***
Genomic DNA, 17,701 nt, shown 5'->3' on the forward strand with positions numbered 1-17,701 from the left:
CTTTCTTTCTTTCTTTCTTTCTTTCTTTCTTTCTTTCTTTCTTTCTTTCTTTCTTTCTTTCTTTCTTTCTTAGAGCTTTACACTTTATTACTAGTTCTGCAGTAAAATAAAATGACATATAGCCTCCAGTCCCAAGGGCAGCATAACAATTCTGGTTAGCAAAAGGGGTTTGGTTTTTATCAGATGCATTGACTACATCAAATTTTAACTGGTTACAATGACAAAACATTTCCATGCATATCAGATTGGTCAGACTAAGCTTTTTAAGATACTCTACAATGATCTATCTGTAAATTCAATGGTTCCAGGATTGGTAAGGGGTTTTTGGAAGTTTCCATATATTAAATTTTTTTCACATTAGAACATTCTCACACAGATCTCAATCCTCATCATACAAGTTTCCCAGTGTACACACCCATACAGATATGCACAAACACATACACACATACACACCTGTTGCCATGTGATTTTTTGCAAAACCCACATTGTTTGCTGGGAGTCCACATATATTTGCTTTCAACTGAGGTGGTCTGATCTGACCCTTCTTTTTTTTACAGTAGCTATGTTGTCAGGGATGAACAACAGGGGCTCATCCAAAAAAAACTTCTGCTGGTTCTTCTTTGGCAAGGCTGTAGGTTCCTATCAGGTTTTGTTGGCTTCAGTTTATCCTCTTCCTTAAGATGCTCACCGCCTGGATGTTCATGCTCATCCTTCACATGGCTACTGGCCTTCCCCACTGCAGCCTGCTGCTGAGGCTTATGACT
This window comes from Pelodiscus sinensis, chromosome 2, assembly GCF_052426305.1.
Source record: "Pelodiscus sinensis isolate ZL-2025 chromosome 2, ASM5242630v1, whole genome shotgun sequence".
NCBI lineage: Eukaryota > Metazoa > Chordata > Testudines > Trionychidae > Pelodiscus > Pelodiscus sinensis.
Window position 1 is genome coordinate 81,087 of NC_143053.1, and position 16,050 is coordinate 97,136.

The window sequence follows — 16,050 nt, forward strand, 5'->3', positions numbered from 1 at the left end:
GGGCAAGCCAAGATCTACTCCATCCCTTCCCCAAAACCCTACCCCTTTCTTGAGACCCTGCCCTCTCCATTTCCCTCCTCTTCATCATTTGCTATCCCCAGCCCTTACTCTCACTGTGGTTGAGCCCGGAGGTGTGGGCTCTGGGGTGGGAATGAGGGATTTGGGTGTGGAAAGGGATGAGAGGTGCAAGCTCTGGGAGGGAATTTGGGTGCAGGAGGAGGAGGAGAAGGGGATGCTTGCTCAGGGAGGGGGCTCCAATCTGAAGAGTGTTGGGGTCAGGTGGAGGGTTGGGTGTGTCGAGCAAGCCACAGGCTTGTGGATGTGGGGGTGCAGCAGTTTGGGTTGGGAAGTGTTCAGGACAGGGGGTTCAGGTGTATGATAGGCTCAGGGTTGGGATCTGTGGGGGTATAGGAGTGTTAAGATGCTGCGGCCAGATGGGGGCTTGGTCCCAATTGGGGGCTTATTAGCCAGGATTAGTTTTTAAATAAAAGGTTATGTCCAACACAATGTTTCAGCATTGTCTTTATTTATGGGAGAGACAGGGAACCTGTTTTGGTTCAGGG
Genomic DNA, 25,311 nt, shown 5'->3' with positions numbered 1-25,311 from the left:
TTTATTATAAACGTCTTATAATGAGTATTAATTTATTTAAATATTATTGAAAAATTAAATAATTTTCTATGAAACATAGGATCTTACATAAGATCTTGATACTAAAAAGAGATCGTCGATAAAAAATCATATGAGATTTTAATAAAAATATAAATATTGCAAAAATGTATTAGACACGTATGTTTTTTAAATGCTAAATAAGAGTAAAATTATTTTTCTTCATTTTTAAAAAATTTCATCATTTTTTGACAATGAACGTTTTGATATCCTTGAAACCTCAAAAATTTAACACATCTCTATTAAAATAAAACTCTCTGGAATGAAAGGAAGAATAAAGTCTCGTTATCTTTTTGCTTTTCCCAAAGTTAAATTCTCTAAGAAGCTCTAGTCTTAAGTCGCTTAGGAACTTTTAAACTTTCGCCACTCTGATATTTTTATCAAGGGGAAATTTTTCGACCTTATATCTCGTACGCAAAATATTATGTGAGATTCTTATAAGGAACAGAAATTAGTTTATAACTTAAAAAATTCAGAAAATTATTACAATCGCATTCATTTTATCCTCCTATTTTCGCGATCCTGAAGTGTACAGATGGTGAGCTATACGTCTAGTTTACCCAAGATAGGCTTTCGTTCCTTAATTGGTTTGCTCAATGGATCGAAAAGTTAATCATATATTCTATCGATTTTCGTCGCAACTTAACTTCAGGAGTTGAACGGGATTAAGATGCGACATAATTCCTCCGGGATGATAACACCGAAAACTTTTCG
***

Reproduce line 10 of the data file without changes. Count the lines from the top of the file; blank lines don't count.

TTTATTATAAACGTCTTATAATGAGTATTAATTTATTTAAATATTATTGAAAAATTAAATAATTTTCTATGAAACATAGGATCTTACATAAGATCTTGATACTAAAAAGAGATCGTCGATAAAAAATCATATGAGATTTTAATAAAAATATAAATATTGCAAAAATGTATTAGACACGTATGTTTTTTAAATGCTAAATAAGAGTAAAATTATTTTTCTTCATTTTTAAAAAATTTCATCATTTTTTGACAATGAACGTTTTGATATCCTTGAAACCTCAAAAATTTAACACATCTCTATTAAAATAAAACTCTCTGGAATGAAAGGAAGAATAAAGTCTCGTTATCTTTTTGCTTTTCCCAAAGTTAAATTCTCTAAGAAGCTCTAGTCTTAAGTCGCTTAGGAACTTTTAAACTTTCGCCACTCTGATATTTTTATCAAGGGGAAATTTTTCGACCTTATATCTCGTACGCAAAATATTATGTGAGATTCTTATAAGGAACAGAAATTAGTTTATAACTTAAAAAATTCAGAAAATTATTACAATCGCATTCATTTTATCCTCCTATTTTCGCGATCCTGAAGTGTACAGATGGTGAGCTATACGTCTAGTTTACCCAAGATAGGCTTTCGTTCCTTAATTGGTTTGCTCAATGGATCGAAAAGTTAATCATATATTCTATCGATTTTCGTCGCAACTTAACTTCAGGAGTTGAACGGGATTAAGATGCGACATAATTCCTCCGGGATGATAACACCGAAAACTTTTCG